Well, this is a very common scenario; in our neighborhood, there are probably 75 families that share this circumstance, and seem to thrive very, very well. From all I can tell, the Asian grandparent community just grows where they are planted. Literally.
A group of Chinese grandparents took land that looked like this:
[this actually looks pretty nice, but it's just random grass and weeds]
And turned it into this:
A beautiful garden, brimming with peppers, tomatoes, cauliflower, lettuce, and, well, a lot of Chinese plants that they can't find here. There is so much ingenuity in the garden maintenance: no wheelbarrows? Fine, just use a baby stroller! Ran out of buckets? Just use a food cooler. As I've watched our Chinese neighbors over the years, I've noticed how resourceful they are, making use of everything they have and I really admire that.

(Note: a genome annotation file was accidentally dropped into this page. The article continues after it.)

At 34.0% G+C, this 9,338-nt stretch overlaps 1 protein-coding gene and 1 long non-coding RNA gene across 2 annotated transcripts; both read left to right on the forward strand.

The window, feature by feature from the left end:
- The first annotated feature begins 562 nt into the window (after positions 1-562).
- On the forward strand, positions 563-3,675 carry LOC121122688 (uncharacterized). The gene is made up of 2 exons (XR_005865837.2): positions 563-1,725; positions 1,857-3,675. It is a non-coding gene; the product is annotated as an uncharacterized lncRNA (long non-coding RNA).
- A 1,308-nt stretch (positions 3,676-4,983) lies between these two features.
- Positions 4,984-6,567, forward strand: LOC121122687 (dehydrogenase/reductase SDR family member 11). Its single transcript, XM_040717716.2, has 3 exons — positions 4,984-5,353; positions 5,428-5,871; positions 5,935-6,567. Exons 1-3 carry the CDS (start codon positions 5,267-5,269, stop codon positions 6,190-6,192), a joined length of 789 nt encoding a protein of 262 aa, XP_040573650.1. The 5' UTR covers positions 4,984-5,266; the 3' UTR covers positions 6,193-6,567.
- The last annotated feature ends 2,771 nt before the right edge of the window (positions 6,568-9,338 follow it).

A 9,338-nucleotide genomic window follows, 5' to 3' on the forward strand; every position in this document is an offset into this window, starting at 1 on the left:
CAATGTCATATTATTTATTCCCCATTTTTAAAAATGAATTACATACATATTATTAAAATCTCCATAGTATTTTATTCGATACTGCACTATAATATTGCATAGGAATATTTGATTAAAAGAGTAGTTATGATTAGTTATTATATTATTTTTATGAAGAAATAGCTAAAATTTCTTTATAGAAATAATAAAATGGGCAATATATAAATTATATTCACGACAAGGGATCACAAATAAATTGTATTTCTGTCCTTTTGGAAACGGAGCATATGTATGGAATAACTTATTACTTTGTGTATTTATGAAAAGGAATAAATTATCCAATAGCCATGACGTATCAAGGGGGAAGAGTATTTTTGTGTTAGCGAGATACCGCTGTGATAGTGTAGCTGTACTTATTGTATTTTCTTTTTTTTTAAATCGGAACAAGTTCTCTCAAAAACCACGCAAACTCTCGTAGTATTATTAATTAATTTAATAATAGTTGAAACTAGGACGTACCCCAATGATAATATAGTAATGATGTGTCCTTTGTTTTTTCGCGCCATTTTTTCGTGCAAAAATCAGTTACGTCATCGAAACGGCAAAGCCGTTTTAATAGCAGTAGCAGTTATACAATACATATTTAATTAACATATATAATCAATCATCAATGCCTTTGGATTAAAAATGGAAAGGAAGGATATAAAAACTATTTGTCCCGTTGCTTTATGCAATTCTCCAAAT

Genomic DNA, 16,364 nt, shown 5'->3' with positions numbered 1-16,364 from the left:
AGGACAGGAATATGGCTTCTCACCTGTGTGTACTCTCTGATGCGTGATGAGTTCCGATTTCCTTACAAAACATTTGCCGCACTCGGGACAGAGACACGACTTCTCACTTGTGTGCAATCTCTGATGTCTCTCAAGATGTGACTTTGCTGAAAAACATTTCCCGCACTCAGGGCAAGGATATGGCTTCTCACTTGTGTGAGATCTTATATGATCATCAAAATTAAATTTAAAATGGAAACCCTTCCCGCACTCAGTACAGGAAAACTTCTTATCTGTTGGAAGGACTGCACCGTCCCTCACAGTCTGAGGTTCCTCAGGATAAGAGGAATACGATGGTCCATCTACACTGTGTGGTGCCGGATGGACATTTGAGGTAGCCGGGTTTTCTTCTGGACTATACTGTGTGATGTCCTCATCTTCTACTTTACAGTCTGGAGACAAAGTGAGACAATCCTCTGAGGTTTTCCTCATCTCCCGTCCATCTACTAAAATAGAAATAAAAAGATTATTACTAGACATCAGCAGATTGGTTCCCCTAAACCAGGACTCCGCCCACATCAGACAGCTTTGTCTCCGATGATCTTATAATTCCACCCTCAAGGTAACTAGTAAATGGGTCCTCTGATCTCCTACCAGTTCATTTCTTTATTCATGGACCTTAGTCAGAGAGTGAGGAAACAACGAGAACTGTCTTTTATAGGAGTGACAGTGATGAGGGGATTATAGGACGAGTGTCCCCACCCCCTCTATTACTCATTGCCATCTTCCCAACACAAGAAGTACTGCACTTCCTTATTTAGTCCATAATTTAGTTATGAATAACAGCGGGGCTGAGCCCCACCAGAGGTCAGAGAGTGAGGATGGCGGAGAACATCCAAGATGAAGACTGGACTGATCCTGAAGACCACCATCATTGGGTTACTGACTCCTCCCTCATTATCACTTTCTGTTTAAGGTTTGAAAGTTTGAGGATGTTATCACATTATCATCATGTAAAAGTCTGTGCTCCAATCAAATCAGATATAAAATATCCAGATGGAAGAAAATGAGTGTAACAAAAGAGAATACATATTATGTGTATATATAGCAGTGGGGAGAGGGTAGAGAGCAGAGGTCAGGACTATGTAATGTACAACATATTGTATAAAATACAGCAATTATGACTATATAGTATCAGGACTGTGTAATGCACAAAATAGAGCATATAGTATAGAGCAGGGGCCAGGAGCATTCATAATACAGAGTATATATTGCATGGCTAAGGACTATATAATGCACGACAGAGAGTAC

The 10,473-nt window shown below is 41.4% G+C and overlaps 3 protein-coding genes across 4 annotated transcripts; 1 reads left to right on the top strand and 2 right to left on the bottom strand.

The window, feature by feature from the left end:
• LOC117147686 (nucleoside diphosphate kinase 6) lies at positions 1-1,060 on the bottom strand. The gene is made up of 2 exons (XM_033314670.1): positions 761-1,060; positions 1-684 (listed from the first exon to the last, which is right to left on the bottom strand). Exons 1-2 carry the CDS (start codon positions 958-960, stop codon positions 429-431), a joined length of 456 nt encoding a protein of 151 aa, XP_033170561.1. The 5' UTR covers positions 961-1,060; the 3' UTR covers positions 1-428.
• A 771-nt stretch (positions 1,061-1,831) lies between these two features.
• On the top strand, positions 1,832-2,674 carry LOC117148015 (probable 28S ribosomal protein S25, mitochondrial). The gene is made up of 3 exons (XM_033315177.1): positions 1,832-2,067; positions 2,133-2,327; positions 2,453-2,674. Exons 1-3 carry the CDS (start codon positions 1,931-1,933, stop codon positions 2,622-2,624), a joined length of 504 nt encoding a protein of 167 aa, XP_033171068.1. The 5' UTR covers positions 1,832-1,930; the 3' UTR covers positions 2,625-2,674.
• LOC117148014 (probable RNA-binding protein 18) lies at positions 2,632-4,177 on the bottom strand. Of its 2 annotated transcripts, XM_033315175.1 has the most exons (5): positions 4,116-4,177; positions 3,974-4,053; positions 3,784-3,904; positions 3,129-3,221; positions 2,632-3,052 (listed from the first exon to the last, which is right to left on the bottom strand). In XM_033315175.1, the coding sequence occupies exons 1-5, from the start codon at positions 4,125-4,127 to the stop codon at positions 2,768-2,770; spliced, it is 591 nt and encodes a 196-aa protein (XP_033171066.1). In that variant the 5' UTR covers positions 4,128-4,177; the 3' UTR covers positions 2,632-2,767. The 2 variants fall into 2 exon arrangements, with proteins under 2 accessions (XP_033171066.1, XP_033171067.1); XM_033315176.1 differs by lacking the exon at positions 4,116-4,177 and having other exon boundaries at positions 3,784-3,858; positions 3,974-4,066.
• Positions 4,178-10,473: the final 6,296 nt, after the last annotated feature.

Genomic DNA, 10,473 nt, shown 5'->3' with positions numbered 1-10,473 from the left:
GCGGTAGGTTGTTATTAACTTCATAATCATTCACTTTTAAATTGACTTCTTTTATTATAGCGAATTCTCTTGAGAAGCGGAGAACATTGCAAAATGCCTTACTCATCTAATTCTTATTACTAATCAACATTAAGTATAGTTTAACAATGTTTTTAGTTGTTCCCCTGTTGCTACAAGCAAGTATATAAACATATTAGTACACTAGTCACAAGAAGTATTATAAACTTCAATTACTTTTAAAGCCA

If we ever leave New Haven, I'll miss this tight-knit Chinese community. Not that we really hang out, but they remind me of my own LDS friends--we all love families, we stick together, we are [more or less] quiet and responsible neighbors (although I think our neighbors below us have had it up to here with our bouncy balls). And, when I'm strolling Pete around, I probably pass five or six grandparents with their babies, and we both give a knowing smile to each other that says "Your baby is beautiful. And isn't mine, too?"